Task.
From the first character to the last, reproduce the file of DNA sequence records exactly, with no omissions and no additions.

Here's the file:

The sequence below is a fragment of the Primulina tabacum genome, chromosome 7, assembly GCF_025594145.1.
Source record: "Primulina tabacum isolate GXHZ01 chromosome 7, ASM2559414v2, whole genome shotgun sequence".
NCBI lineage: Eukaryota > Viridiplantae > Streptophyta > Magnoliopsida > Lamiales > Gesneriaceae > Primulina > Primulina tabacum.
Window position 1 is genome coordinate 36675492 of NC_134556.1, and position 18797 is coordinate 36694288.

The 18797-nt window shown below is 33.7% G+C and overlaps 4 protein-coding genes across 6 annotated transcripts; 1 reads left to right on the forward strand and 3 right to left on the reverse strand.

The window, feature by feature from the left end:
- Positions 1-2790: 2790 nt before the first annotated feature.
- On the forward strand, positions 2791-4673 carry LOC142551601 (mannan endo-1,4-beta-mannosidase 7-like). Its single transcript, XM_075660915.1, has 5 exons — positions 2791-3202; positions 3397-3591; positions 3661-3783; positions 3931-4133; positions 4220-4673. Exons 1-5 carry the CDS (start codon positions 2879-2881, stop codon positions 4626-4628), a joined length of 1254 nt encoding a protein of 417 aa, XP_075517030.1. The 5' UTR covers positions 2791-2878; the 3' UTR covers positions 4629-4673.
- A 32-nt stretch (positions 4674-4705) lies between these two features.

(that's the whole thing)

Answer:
The sequence below is a fragment of the Primulina tabacum genome, chromosome 7, assembly GCF_025594145.1.
Source record: "Primulina tabacum isolate GXHZ01 chromosome 7, ASM2559414v2, whole genome shotgun sequence".
NCBI lineage: Eukaryota > Viridiplantae > Streptophyta > Magnoliopsida > Lamiales > Gesneriaceae > Primulina > Primulina tabacum.
Window position 1 is genome coordinate 36675492 of NC_134556.1, and position 18797 is coordinate 36694288.

The 18797-nt window shown below is 33.7% G+C and overlaps 4 protein-coding genes across 6 annotated transcripts; 1 reads left to right on the forward strand and 3 right to left on the reverse strand.

The window, feature by feature from the left end:
- Positions 1-2790: 2790 nt before the first annotated feature.
- On the forward strand, positions 2791-4673 carry LOC142551601 (mannan endo-1,4-beta-mannosidase 7-like). Its single transcript, XM_075660915.1, has 5 exons — positions 2791-3202; positions 3397-3591; positions 3661-3783; positions 3931-4133; positions 4220-4673. Exons 1-5 carry the CDS (start codon positions 2879-2881, stop codon positions 4626-4628), a joined length of 1254 nt encoding a protein of 417 aa, XP_075517030.1. The 5' UTR covers positions 2791-2878; the 3' UTR covers positions 4629-4673.
- A 32-nt stretch (positions 4674-4705) lies between these two features.